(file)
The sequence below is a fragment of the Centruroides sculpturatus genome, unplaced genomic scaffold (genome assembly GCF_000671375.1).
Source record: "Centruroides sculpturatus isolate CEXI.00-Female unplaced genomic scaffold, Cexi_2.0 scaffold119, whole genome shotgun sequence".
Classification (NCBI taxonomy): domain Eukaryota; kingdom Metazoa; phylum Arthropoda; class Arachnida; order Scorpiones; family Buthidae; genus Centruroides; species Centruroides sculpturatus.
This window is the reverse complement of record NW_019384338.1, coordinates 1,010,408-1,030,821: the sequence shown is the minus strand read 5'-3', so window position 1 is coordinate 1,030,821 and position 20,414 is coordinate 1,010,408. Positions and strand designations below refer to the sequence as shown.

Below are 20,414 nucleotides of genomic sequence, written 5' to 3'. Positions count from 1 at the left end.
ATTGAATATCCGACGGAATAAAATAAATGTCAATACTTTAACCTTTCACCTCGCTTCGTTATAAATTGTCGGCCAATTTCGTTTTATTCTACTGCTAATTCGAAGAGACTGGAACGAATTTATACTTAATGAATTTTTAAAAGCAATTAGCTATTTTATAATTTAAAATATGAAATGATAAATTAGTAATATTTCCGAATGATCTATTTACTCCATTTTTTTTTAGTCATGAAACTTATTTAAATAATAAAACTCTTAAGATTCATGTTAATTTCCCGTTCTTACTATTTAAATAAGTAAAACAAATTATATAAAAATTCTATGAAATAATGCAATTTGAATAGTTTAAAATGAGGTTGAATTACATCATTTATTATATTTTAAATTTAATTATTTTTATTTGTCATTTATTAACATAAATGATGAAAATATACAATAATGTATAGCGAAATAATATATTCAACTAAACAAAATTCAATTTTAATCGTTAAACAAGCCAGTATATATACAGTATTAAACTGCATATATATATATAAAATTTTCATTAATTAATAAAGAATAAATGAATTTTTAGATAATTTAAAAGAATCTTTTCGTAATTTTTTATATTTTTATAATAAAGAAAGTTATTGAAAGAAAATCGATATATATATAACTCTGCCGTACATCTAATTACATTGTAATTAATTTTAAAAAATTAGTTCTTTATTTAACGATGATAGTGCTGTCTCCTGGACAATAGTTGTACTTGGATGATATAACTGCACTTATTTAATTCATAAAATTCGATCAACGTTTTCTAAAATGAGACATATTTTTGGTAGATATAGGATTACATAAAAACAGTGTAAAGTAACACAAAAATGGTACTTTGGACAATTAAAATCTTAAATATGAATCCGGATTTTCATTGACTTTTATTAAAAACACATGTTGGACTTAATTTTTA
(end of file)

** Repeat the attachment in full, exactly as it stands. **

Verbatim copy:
The sequence below is a fragment of the Centruroides sculpturatus genome, unplaced genomic scaffold (genome assembly GCF_000671375.1).
Source record: "Centruroides sculpturatus isolate CEXI.00-Female unplaced genomic scaffold, Cexi_2.0 scaffold119, whole genome shotgun sequence".
Classification (NCBI taxonomy): domain Eukaryota; kingdom Metazoa; phylum Arthropoda; class Arachnida; order Scorpiones; family Buthidae; genus Centruroides; species Centruroides sculpturatus.
This window is the reverse complement of record NW_019384338.1, coordinates 1,010,408-1,030,821: the sequence shown is the minus strand read 5'-3', so window position 1 is coordinate 1,030,821 and position 20,414 is coordinate 1,010,408. Positions and strand designations below refer to the sequence as shown.

Below are 20,414 nucleotides of genomic sequence, written 5' to 3'. Positions count from 1 at the left end.
ATTGAATATCCGACGGAATAAAATAAATGTCAATACTTTAACCTTTCACCTCGCTTCGTTATAAATTGTCGGCCAATTTCGTTTTATTCTACTGCTAATTCGAAGAGACTGGAACGAATTTATACTTAATGAATTTTTAAAAGCAATTAGCTATTTTATAATTTAAAATATGAAATGATAAATTAGTAATATTTCCGAATGATCTATTTACTCCATTTTTTTTTAGTCATGAAACTTATTTAAATAATAAAACTCTTAAGATTCATGTTAATTTCCCGTTCTTACTATTTAAATAAGTAAAACAAATTATATAAAAATTCTATGAAATAATGCAATTTGAATAGTTTAAAATGAGGTTGAATTACATCATTTATTATATTTTAAATTTAATTATTTTTATTTGTCATTTATTAACATAAATGATGAAAATATACAATAATGTATAGCGAAATAATATATTCAACTAAACAAAATTCAATTTTAATCGTTAAACAAGCCAGTATATATACAGTATTAAACTGCATATATATATATAAAATTTTCATTAATTAATAAAGAATAAATGAATTTTTAGATAATTTAAAAGAATCTTTTCGTAATTTTTTATATTTTTATAATAAAGAAAGTTATTGAAAGAAAATCGATATATATATAACTCTGCCGTACATCTAATTACATTGTAATTAATTTTAAAAAATTAGTTCTTTATTTAACGATGATAGTGCTGTCTCCTGGACAATAGTTGTACTTGGATGATATAACTGCACTTATTTAATTCATAAAATTCGATCAACGTTTTCTAAAATGAGACATATTTTTGGTAGATATAGGATTACATAAAAACAGTGTAAAGTAACACAAAAATGGTACTTTGGACAATTAAAATCTTAAATATGAATCCGGATTTTCATTGACTTTTATTAAAAACACATGTTGGACTTAATTTTTA